The closed Camp X-Ray detention facility is seen in Guantanamo Bay Naval Base, Cuba, April 16, 2019.

© 2019 AP Photo/Alex Brandon

In his testimony last week in the pre-trial hearing of five men charged with plotting the September 11 attacks on the United States, Dr. James Mitchell vividly described his role in torturing detainees in the program he helped design for the Central Intelligence Agency (CIA).

Sitting less than 25 feet from Khalid Sheikh Mohamed (referred to as KSM), Mitchell gave a detailed description of how Mohamed was waterboarded. Mitchell read aloud details and repeated the questions he asked Mohamed during a March 2003 interrogation session that included pouring 12 liters of water over Mohamed’s nose and mouth. He even claimed that at one point during a waterboarding session “KSM fell asleep on the waterboard” and thus could not have been scared.

Waterboarding is a form of mock execution by near drowning, and resembles other forms of water torture that have been prosecuted in US courts

Mitchell is on the stand as a fact witness, free from the threat of charges for alleged criminal conduct. In 2012, the Obama administration declined to bring criminal charges against any officials responsible for the CIA torture program. Mitchell settled a lawsuit in 2017 brought against him by the American Civil Liberties Union (ACLU) on behalf of three former detainees, one of whom died in CIA custody. The settlement amount was not disclosed.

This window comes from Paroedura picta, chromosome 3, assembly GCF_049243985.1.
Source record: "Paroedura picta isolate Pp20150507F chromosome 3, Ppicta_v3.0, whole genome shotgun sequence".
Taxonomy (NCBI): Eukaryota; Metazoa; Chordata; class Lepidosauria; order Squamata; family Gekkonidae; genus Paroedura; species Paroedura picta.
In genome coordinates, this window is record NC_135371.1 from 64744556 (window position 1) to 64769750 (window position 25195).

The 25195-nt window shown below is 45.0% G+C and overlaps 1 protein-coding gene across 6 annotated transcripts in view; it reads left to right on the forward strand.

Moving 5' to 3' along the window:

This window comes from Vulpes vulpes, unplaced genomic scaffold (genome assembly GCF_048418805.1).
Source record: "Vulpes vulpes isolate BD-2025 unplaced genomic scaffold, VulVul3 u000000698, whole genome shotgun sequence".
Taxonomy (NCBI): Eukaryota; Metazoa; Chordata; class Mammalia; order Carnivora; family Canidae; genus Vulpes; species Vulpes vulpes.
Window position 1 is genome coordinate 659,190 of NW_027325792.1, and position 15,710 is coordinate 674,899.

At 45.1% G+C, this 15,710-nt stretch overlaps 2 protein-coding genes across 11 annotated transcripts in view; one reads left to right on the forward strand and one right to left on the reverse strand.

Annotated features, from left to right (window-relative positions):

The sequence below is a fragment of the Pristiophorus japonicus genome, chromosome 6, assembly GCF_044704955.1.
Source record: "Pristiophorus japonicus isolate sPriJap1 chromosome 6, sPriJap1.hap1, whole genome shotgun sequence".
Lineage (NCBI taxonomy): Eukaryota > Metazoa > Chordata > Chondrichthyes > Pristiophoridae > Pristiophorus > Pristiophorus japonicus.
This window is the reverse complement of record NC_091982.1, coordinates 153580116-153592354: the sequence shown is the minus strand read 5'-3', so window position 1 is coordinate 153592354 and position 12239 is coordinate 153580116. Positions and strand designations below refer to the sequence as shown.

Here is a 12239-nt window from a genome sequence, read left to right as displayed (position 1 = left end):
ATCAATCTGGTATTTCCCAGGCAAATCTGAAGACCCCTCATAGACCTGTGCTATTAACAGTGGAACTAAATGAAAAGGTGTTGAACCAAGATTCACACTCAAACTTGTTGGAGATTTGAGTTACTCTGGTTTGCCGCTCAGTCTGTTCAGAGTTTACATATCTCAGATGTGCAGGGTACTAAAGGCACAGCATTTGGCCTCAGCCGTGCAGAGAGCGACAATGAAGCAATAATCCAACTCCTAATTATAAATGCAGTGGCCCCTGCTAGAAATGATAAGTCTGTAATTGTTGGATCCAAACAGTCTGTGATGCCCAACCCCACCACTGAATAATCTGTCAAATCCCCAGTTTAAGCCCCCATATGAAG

No one involved in the CIA torture program has been held accountable, including Mitchell, his partner, Dr. John Bruce Jessen, and those at the highest levels of the US government who approved and authorized it. Rather, key figures such as Gina Haspel, the current director of the CIA who oversaw torture at a “black site” in Thailand, have been promoted to senior positions. Questioned by defense counsel if he feared criminal prosecution for his actions, Mitchell replied no. He came to Guantanamo voluntarily to testify.  

Mitchell’s testimony has not strayed far from the account he wrote about in his book Enhanced Interrogation, or his responses in the deposition in the ACLU case. In his Guantanamo testimony about Abu Zubaydah, one of the first detainees tortured under the CIA program, Mitchell described his attempts to convince CIA headquarters to end the “enhanced interrogation techniques.”

But Mitchell wasn’t objecting to torture. As he made clear in his testimony, he objected to using such techniques on Abu Zubaydah at that point because he had concluded Abu Zubaydah had no intelligence to offer, making those methods “unnecessary.”